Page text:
Wherever you decide to go, remember to take one of our mp3 city guides with you - they make traveling that just much more enjoyable. If you don't believe me have a listen now by visiting our audio experience page.


Monday, March 9, 2009

Time to focus on London

The Naked Guide?  When I first met Monumental Adventure’s Flora Montgomery I was prepared. She was not your average former film actress - she had starred in Basic Instinct 2. Now I’ve never seen this sequel, but if it’s anything like the first I’m absolutely certain that there must be the odd bit of bare flesh on display.  Whether or not it’s Flora’s, I am relieved to be able to say that to this day I still don’t know.

But when we did finally manage to catch up I was aware that she was just the tonic that the world’s faltering Tourist Industry currently needs. Focussed and motivated but with an obvious and sometimes wicked sense of fun she has put together quite a company – there really is nothing else quite like it out there.

You see, what she’s trying to do is make us all more aware of the cities around us; the sights and sounds that we take for granted day in, day out. She has started by covering, in quite considerable quality and depth, London, New York and Beijing. She’s called in a few favours from the likes of Tracey Emin, Joanna Lumley and Tom Hollander and together with her team she had produced a unique collection of videos of world famous monuments, decaying cemeteries, colourful markets, medieval pubs and even a statue of a gorilla, and this is just in London.

The videos are beautifully shot and give you a taste of what the monument or location is about. Soon after my first visit to the website I headed off to the Whispering Gallery at St.Paul’s Cathedral followed by a rather morbid afternoon at Nunhead Cemetery. Both were fantastic experiences – it was just a shame that neither Flora nor Tom Hollander were there to hold my hand.


Which is where we come in, surely?  Surely. Because this is when there would be some considerable value in having an audio guide to hand. Most of these are not major attractions - certainly nowhere you’d find an on-site guide, either human or audio. How fantastic would it be to watch one of these videos and then, having decided where you’d like to visit, download the corresponding audio guides so that the experience could continue long after you left your computer?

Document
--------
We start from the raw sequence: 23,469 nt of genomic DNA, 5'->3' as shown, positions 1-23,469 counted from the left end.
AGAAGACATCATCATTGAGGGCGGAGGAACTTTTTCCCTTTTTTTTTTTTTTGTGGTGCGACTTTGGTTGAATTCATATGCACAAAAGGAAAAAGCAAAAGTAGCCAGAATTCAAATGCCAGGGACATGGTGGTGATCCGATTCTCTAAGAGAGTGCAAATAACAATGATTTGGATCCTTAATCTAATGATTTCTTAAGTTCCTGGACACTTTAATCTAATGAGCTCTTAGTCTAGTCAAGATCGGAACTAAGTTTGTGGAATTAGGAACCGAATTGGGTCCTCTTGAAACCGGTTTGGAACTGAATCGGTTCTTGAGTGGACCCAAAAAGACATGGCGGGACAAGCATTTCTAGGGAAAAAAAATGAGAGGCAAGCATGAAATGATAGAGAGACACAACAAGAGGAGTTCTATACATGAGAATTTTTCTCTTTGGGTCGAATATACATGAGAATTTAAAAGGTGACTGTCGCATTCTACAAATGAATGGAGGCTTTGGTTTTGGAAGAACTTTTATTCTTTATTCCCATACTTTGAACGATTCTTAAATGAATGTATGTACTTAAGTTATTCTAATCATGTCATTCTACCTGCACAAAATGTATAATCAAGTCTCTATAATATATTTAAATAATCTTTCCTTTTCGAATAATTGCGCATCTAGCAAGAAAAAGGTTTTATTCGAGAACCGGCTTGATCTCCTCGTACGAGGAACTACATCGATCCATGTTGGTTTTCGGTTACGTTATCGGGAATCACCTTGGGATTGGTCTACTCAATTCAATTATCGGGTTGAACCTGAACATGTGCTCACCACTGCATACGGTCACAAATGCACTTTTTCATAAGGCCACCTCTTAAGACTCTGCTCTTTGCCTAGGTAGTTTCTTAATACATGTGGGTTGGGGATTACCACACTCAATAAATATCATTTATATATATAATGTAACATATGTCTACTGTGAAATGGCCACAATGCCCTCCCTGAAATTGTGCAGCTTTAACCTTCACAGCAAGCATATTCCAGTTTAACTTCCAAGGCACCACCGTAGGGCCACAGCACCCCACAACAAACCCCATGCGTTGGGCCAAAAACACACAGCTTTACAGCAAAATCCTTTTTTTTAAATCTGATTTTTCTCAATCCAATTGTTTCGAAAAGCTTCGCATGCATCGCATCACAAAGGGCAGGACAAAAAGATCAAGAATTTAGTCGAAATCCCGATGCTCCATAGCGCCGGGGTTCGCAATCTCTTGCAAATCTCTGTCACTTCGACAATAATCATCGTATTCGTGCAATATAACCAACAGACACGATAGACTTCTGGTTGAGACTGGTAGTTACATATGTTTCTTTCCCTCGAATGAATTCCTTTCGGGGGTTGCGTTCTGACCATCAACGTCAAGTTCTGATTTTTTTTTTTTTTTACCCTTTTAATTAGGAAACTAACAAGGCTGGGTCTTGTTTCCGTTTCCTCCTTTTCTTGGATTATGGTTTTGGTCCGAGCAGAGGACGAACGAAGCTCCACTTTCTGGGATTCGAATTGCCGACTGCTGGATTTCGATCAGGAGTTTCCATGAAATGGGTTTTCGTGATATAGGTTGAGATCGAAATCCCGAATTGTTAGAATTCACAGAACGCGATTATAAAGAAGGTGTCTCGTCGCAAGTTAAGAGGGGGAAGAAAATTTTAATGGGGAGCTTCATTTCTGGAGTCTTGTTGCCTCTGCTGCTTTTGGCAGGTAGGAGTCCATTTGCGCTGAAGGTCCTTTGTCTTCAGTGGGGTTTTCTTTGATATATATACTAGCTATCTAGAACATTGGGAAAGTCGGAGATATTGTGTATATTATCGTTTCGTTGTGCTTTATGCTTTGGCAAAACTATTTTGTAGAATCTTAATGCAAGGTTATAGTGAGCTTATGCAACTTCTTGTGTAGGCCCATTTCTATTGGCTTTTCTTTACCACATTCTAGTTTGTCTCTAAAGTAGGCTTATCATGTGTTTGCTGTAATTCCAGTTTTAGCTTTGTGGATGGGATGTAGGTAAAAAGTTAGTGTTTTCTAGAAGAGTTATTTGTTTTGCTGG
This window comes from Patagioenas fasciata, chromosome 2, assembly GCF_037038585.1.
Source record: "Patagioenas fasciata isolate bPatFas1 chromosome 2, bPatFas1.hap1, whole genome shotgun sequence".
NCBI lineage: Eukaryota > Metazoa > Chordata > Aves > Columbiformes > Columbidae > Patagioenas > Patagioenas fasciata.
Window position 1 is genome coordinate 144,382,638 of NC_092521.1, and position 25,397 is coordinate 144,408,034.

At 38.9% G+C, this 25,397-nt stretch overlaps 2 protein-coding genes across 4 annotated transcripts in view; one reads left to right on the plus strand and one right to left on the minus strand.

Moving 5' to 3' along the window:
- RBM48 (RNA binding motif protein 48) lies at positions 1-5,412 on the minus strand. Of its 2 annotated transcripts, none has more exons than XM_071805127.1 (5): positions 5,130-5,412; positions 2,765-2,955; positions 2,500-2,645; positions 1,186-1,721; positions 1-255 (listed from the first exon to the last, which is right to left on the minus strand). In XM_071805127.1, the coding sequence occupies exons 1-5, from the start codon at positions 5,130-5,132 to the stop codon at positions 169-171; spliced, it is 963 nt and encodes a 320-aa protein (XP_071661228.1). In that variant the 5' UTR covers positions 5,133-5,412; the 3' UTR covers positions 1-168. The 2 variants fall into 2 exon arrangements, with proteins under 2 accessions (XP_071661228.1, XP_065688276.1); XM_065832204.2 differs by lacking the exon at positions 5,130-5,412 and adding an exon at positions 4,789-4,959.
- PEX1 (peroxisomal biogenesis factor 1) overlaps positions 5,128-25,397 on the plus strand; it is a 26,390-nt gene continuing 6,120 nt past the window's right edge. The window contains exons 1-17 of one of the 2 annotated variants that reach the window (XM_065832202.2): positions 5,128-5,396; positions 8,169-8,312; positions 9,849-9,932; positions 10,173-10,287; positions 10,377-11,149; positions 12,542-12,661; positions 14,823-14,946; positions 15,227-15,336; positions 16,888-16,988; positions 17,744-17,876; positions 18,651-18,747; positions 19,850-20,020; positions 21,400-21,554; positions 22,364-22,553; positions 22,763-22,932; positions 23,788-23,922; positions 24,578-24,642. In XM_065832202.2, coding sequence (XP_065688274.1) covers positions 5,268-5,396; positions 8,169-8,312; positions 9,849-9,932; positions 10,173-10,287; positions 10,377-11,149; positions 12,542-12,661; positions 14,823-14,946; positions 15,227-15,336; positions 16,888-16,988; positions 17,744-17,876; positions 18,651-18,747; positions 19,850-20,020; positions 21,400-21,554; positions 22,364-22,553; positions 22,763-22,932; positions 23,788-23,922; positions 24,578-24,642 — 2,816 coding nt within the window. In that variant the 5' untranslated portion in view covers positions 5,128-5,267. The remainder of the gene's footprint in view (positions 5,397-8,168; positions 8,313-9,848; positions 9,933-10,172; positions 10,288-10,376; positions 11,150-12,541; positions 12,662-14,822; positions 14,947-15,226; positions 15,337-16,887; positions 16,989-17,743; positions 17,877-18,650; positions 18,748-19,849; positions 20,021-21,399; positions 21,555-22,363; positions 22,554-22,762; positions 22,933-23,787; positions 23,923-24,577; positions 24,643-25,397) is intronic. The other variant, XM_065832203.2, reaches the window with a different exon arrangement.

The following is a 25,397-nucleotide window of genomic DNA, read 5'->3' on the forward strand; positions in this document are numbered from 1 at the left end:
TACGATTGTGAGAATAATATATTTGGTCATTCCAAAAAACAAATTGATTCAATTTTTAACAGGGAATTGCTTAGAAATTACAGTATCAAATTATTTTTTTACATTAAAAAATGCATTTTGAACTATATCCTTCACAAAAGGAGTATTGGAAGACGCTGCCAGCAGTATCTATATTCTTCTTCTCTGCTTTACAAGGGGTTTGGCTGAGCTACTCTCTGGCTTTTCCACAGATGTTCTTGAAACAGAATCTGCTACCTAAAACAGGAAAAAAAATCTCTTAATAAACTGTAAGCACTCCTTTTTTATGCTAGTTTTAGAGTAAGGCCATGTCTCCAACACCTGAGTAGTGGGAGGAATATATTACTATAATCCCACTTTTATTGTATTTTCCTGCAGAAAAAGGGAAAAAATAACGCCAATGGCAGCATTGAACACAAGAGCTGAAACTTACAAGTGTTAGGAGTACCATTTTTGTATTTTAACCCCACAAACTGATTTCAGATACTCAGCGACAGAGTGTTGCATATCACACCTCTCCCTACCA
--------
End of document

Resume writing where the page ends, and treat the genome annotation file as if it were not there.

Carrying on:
We thought “very”, which is why we have setup a new in house initiative. Starting with London, we’re making all our audio content available as individual, site-specific guides. Essentially you’ll be able to choose what sites, locations and monuments you want to download onto your MP3 player, pick’n’mix style. No prescribed routes or set packages, you alone will be in charge of your own sightseeing destiny.

If you sign up to our feed or even go to our website and subscribe to our website we'll be able to tell you when the new service is available, which should be soon - very soon indeed.

In the meantime, StrollOn... 

Thursday, January 29, 2009

Now you can get StrollOn updates on

Checking through our webstats the other day I found out that we were getting quite a bit of traffic from a site called Quite a clever idea in that once you're a member you can add a bookmark onto your web browser. Thereafter, whenever you come across a good blog that you either want to follow (via updates) or suggest to the wider community, you just drag and drop the website's relevant details. 

I know that this site is not the first of its kind, but it does make following other sites and bloggers so, so much easier than many of the others, which is why we're converts; I guess this is the reason why people are now tailing 3 million sites via the service. Including ours. So thank you whoever suggested us and keep up the good work. I mean if you're normal and like to travel then why wouldn't you like and the concept of the mp3 city guide.

Click below and you'll see how easy it all is:

Update me when site is updated

A World of Audio guides, Walks and iPods

About StrollOn

Hello and welcome to StrollOn, where we produce audio guides and audio tours of London, Paris and an ever-expanding list of major european cities. We have also developed our free city overviews and "Hot spots" (individual audio commentaries for individual sights and attractions). Whichever product interests you we simply ask that you select the relevant audio guide or audio tour on our website and download the mp3 files onto your iPod or other mp3 player, thereby turning your iPod into your "GuidePod".

As you will see from the this blog, we are a new company, providing recently developed products on our website. We've set up this blog so that we can tell you all about us as you join us from our infancy. And we are actively looking for feedback, both on the website and the blog. We don't want you to help us simply to become the biggest, but we do want you to help us become the best walking audio tours company.